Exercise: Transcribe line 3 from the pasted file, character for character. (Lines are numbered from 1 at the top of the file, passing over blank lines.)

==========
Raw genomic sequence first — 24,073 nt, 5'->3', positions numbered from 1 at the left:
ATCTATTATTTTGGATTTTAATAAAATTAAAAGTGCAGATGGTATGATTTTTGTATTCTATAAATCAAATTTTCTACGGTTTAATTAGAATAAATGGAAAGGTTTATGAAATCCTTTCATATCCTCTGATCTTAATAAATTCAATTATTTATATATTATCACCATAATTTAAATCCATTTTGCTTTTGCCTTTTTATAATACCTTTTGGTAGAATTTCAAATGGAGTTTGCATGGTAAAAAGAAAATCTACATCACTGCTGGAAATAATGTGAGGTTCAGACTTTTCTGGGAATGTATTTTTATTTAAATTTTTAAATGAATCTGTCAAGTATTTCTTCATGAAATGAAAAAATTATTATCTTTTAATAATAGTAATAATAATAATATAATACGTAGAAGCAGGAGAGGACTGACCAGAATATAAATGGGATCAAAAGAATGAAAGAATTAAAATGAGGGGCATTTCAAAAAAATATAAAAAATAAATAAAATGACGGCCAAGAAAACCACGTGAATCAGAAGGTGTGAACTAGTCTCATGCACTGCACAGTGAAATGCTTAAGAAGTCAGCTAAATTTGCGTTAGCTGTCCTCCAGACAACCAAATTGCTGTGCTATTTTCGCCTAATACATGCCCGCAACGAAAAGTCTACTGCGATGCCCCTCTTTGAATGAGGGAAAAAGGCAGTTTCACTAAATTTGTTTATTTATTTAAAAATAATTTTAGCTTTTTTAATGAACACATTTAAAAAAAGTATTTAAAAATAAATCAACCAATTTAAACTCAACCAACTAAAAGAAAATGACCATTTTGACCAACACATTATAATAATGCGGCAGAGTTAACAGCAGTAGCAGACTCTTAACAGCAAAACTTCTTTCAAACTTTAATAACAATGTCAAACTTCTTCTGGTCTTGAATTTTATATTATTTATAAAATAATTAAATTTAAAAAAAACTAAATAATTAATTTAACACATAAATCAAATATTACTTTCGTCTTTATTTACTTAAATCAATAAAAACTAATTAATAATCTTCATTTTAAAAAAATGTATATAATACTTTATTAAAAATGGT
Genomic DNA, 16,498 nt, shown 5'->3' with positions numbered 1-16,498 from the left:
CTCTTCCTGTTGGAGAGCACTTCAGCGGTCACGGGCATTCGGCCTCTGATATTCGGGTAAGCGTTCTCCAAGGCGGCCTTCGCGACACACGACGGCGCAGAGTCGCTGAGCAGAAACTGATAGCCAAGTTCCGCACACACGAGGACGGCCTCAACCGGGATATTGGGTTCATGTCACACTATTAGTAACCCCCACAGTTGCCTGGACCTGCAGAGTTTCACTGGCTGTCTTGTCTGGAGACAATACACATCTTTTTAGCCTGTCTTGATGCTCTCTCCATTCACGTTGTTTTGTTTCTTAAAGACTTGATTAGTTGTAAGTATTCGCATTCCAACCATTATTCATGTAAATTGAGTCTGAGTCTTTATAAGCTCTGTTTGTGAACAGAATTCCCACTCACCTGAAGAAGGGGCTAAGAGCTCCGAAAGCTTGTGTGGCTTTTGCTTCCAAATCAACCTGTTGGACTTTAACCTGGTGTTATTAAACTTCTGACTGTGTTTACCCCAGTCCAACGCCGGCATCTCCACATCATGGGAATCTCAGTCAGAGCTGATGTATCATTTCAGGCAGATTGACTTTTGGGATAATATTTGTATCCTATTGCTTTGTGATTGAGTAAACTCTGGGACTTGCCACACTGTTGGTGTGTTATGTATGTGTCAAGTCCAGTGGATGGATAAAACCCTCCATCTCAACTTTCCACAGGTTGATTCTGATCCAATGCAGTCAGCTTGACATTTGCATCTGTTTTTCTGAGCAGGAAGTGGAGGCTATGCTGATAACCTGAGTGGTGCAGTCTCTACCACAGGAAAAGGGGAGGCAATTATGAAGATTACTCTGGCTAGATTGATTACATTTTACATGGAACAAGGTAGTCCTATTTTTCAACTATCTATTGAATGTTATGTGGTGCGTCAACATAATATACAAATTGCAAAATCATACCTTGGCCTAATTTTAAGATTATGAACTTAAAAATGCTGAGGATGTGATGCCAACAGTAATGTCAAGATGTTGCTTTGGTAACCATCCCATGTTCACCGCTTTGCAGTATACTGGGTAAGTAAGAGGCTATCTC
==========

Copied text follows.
Genomic DNA, 16,498 nt, shown 5'->3' with positions numbered 1-16,498 from the left: